Aiming for net zero alone is not ambitious enough. Reducing carbon emissions is the target and there is a whole host of technical solutions that can be applied to see that target become a reality; but unless these measures are lucrative or make strong social links, they are likely to fail.
When looking to create value or act ethically, there is a tendency to differentiate between environmental and social approaches; but the two are intrinsically linked and this false division hinders our capacity to think systemically and strategically.
After a particularly difficult few years for people and businesses alike, we need to seek a transition from a carbon intensive society, using a holistic approach that supports economic recovery and sustainable living; but more importantly, is resilient.
This can be achieved by taking an integrated approach, which encourages actions that are socially and environmentally sustainable, while offering a complete solution that educates, informs, and enables partners to move from pledges to measurable actions, to transition, to sustainable places and communities.
It’s clear that the traditional models are far too simplistic, focusing on direct costs and savings. When wider social benefits are considered, such as employment, health, and regeneration, as well as asset value gains from higher EPC ratings, the economic case for sustainability becomes even more compelling.
An integrated approach to sustainability is likely to generate financial savings on capital and operational costs, as well as increasing resilience of building and housing stock and improving quality of life.
By removing the potential blinkers of net zero into an investable approach (from boardroom to place), we can take strategic steps to transition and making sure there are investable outcome benefits, while making best use of current approaches and enabling further innovation across all Sustainable Development Goals (SDGs).
This will provide the golden thread to meet climate change challenges and transition to sustainable places and communities.
One of the most impactful projects we are working on at EQUANS is Zero Carbon Rugeley – and it is a leading example of this collaborative approach that looks beyond net zero. We have assembled a team of nine businesses, along with academics from Keele University to support us in designing a town wide smart local energy system (SLES), which will reduce carbon emissions and energy costs.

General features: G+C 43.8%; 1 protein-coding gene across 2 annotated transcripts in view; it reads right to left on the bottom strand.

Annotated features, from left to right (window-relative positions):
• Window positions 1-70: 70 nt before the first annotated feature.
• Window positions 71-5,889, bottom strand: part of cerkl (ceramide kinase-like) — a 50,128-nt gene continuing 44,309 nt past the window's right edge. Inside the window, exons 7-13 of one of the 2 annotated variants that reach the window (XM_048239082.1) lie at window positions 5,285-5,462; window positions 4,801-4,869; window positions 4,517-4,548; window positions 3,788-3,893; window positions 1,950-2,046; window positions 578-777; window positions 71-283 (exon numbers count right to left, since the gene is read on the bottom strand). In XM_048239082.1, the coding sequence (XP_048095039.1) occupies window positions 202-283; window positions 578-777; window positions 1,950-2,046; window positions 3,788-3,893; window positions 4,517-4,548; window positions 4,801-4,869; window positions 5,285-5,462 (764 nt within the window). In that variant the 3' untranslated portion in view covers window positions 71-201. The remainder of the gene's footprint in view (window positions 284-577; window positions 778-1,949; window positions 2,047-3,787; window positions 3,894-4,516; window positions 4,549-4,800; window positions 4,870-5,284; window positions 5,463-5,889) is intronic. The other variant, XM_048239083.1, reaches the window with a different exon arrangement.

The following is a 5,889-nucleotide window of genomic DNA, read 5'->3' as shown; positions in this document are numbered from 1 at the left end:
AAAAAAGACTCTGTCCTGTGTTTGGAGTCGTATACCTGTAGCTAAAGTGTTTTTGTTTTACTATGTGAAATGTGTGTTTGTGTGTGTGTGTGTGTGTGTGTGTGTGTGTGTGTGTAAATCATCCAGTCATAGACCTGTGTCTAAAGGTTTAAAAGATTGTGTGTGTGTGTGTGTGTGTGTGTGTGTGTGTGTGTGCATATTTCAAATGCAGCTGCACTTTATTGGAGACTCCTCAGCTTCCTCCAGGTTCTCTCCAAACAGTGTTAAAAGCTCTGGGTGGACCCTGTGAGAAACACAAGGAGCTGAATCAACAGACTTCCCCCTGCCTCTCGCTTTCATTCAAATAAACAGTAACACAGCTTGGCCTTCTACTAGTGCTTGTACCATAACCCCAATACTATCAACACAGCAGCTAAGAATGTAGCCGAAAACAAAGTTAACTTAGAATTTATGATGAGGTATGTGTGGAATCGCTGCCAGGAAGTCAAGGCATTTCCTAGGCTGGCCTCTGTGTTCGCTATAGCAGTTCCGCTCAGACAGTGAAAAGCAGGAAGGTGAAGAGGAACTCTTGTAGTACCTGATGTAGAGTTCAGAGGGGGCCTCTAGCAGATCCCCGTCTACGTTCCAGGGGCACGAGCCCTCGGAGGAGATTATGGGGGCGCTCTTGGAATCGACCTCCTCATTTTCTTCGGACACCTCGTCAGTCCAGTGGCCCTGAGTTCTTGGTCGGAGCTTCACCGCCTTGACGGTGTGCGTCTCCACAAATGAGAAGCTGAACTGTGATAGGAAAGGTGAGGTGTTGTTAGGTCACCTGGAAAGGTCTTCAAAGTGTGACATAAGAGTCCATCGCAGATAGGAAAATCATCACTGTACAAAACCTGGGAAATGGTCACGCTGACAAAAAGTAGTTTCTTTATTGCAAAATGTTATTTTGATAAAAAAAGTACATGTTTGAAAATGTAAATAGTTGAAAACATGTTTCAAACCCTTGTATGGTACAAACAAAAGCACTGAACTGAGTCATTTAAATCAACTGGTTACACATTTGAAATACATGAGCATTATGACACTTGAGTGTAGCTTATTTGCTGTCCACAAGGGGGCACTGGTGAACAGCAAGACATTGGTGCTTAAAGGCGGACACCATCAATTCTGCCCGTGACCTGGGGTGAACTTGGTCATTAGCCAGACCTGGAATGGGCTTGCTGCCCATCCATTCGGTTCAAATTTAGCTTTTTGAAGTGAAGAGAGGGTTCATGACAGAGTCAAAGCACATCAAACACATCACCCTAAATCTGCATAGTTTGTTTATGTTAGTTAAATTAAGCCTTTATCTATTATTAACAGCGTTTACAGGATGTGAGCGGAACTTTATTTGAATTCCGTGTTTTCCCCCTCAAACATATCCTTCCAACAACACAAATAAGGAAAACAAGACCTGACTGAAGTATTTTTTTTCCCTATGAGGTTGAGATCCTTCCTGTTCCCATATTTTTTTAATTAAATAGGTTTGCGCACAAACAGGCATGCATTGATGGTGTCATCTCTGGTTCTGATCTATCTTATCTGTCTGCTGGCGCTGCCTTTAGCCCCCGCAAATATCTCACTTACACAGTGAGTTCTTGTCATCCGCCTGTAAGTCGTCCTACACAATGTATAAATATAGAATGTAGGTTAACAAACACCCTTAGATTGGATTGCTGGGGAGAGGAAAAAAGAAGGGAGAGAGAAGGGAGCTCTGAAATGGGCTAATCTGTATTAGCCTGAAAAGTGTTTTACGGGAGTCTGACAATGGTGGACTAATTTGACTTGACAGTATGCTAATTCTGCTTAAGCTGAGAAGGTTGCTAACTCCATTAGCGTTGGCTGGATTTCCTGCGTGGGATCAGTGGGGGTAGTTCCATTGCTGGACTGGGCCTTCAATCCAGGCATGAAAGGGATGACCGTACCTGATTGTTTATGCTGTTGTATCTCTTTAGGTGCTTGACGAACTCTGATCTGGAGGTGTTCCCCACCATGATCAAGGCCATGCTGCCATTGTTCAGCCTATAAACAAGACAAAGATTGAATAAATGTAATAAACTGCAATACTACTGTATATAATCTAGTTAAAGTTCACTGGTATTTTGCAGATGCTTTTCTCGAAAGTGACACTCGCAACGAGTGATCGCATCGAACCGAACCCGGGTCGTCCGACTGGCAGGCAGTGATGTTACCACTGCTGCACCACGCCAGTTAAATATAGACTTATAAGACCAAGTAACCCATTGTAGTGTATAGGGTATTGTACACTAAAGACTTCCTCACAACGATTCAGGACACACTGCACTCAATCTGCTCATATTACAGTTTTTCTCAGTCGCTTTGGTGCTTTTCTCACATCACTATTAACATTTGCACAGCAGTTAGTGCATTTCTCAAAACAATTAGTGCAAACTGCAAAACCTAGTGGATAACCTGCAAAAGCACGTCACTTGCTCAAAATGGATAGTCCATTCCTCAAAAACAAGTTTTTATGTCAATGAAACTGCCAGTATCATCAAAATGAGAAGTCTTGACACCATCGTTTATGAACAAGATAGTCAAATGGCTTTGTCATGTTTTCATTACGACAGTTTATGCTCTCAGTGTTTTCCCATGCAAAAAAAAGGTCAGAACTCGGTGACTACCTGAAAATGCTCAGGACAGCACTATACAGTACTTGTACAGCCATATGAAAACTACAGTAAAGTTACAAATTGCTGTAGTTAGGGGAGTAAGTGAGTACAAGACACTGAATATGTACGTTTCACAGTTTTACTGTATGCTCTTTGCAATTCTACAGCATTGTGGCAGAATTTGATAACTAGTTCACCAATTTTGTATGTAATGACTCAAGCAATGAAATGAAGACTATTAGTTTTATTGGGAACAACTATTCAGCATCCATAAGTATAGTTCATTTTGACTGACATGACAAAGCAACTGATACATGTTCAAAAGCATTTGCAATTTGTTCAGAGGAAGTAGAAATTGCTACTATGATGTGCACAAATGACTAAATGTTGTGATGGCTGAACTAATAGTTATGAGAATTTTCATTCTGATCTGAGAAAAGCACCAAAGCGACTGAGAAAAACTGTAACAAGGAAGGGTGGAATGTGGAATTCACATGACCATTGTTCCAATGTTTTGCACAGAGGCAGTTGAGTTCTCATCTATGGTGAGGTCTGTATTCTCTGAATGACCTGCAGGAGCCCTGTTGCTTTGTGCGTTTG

It is a government funded pilot and if successful, can be applied more broadly across the UK. The point of difference here, is that we are not one contractor looking to deliver a service that may reduce emissions. This is a consortium of local businesses that serve to benefit from the SLES and the local community is heavily involved as we seek to use this platform to educate them about energy use.
The results are therefore lucrative for businesses and communities alike; all while reducing emissions. A win-win-win.
Local authorities and housing providers currently have a unique opportunity to combine multiple benefits in a single action that would accelerate progress to net zero carbon, making communities safer and improving people’s quality of life. A joint approach to tackling these issues will save money, reduce disruption to residents and increase the resilience.
Ultimately, we believe it will simplify life for local authorities and housing providers too, so they no longer face urgent issues separately and consecutively.
It is a moment to think big and transform the way we live; but the transition must start today. This is about levelling up on the sector’s capabilities and capacity to drive positive step change.
I really hope that property owners and the industry recognise the unique opportunity this presents. This is a moment to truly make a difference and to change lives for the better.
This article originally featured in The MJ.